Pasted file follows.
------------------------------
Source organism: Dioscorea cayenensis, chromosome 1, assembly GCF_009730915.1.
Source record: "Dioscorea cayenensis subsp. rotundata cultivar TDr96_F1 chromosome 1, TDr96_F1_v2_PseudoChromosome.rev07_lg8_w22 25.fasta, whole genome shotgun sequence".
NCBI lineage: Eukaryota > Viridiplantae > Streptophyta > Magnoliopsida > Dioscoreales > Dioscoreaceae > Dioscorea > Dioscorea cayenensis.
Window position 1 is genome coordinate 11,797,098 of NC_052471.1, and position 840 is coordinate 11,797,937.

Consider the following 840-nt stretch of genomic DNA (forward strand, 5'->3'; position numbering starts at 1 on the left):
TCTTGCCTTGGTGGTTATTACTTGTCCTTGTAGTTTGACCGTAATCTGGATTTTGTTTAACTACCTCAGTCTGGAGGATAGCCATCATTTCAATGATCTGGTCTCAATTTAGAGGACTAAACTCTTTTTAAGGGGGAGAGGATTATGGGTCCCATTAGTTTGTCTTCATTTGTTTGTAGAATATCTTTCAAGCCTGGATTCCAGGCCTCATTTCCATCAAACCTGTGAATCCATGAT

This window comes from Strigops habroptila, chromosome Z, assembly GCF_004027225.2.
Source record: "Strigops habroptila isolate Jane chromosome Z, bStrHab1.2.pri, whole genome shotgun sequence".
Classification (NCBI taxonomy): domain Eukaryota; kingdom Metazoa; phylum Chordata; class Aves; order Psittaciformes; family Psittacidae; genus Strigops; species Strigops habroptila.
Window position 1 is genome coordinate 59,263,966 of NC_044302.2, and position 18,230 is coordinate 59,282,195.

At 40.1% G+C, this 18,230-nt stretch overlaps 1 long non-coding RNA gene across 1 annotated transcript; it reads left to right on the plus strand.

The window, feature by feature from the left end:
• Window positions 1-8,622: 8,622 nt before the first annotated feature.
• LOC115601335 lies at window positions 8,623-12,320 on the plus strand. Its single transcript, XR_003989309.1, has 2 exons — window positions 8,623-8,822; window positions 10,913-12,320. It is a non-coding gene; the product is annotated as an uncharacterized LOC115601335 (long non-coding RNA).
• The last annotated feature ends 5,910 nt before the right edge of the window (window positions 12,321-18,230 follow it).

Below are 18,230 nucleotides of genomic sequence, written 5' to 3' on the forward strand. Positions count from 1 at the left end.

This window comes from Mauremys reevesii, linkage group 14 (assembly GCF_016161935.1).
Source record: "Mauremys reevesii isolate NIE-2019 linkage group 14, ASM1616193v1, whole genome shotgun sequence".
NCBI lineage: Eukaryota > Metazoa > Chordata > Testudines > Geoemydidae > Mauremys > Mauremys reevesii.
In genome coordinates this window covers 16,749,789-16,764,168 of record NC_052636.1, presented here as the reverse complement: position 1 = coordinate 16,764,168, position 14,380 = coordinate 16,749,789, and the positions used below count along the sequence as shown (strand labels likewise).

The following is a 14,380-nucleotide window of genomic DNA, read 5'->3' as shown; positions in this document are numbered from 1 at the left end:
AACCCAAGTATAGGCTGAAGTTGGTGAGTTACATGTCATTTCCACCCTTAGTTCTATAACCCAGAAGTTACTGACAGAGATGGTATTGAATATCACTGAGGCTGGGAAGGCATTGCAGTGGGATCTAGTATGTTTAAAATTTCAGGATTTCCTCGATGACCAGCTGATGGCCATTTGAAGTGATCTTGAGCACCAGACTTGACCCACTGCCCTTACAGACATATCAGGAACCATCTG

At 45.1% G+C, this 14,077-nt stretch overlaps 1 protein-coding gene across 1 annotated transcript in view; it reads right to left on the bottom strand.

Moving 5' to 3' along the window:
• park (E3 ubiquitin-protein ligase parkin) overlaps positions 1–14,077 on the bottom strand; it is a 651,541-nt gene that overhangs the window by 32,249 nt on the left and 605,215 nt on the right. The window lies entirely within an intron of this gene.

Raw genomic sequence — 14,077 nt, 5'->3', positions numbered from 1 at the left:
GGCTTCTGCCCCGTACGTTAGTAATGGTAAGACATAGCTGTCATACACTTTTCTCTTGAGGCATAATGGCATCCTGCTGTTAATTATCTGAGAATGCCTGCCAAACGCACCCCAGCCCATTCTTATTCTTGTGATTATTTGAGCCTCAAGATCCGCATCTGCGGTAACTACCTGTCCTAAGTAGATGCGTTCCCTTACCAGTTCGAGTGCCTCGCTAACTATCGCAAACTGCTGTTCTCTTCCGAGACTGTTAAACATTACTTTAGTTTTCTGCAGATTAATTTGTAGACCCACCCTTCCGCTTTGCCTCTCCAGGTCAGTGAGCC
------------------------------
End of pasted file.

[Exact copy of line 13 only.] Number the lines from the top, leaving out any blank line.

• Window positions 1-8,622: 8,622 nt before the first annotated feature.